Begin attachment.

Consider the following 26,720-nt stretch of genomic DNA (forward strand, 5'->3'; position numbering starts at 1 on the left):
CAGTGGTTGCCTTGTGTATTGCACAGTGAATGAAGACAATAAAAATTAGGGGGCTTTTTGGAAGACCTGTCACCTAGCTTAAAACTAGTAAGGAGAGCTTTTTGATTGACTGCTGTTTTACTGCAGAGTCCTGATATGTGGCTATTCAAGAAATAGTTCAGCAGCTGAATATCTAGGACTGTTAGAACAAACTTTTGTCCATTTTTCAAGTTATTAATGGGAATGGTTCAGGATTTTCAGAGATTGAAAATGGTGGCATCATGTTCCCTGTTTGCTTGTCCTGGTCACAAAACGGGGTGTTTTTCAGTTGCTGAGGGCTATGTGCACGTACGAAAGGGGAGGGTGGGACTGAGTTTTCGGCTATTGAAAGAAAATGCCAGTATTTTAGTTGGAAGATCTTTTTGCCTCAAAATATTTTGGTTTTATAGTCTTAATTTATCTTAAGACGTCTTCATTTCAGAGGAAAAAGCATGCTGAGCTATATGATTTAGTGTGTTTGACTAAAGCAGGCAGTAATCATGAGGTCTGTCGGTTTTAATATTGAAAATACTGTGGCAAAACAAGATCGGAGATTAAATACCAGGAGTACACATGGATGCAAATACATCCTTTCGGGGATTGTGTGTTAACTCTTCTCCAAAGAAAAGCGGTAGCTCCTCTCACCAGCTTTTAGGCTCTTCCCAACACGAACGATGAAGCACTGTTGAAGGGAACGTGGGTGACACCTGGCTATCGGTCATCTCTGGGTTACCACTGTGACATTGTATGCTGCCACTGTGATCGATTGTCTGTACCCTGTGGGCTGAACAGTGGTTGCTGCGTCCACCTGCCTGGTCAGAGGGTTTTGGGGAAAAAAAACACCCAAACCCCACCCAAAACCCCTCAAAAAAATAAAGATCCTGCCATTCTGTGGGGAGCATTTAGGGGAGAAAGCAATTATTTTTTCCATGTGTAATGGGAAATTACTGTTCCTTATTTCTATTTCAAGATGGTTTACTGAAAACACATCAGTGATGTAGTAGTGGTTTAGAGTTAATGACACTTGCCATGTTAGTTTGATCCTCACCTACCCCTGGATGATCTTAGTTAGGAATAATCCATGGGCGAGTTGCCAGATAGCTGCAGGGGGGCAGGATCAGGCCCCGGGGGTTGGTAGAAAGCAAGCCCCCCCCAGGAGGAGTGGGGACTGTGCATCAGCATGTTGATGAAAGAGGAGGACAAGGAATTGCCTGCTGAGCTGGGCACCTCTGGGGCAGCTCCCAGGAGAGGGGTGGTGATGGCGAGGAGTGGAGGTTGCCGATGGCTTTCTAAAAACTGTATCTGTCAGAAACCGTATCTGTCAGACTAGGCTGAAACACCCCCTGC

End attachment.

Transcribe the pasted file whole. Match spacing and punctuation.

Consider the following 26,720-nt stretch of genomic DNA (forward strand, 5'->3'; position numbering starts at 1 on the left):
CAGTGGTTGCCTTGTGTATTGCACAGTGAATGAAGACAATAAAAATTAGGGGGCTTTTTGGAAGACCTGTCACCTAGCTTAAAACTAGTAAGGAGAGCTTTTTGATTGACTGCTGTTTTACTGCAGAGTCCTGATATGTGGCTATTCAAGAAATAGTTCAGCAGCTGAATATCTAGGACTGTTAGAACAAACTTTTGTCCATTTTTCAAGTTATTAATGGGAATGGTTCAGGATTTTCAGAGATTGAAAATGGTGGCATCATGTTCCCTGTTTGCTTGTCCTGGTCACAAAACGGGGTGTTTTTCAGTTGCTGAGGGCTATGTGCACGTACGAAAGGGGAGGGTGGGACTGAGTTTTCGGCTATTGAAAGAAAATGCCAGTATTTTAGTTGGAAGATCTTTTTGCCTCAAAATATTTTGGTTTTATAGTCTTAATTTATCTTAAGACGTCTTCATTTCAGAGGAAAAAGCATGCTGAGCTATATGATTTAGTGTGTTTGACTAAAGCAGGCAGTAATCATGAGGTCTGTCGGTTTTAATATTGAAAATACTGTGGCAAAACAAGATCGGAGATTAAATACCAGGAGTACACATGGATGCAAATACATCCTTTCGGGGATTGTGTGTTAACTCTTCTCCAAAGAAAAGCGGTAGCTCCTCTCACCAGCTTTTAGGCTCTTCCCAACACGAACGATGAAGCACTGTTGAAGGGAACGTGGGTGACACCTGGCTATCGGTCATCTCTGGGTTACCACTGTGACATTGTATGCTGCCACTGTGATCGATTGTCTGTACCCTGTGGGCTGAACAGTGGTTGCTGCGTCCACCTGCCTGGTCAGAGGGTTTTGGGGAAAAAAAACACCCAAACCCCACCCAAAACCCCTCAAAAAAATAAAGATCCTGCCATTCTGTGGGGAGCATTTAGGGGAGAAAGCAATTATTTTTTCCATGTGTAATGGGAAATTACTGTTCCTTATTTCTATTTCAAGATGGTTTACTGAAAACACATCAGTGATGTAGTAGTGGTTTAGAGTTAATGACACTTGCCATGTTAGTTTGATCCTCACCTACCCCTGGATGATCTTAGTTAGGAATAATCCATGGGCGAGTTGCCAGATAGCTGCAGGGGGGCAGGATCAGGCCCCGGGGGTTGGTAGAAAGCAAGCCCCCCCCAGGAGGAGTGGGGACTGTGCATCAGCATGTTGATGAAAGAGGAGGACAAGGAATTGCCTGCTGAGCTGGGCACCTCTGGGGCAGCTCCCAGGAGAGGGGTGGTGATGGCGAGGAGTGGAGGTTGCCGATGGCTTTCTAAAAACTGTATCTGTCAGAAACCGTATCTGTCAGACTAGGCTGAAACACCCCCTGC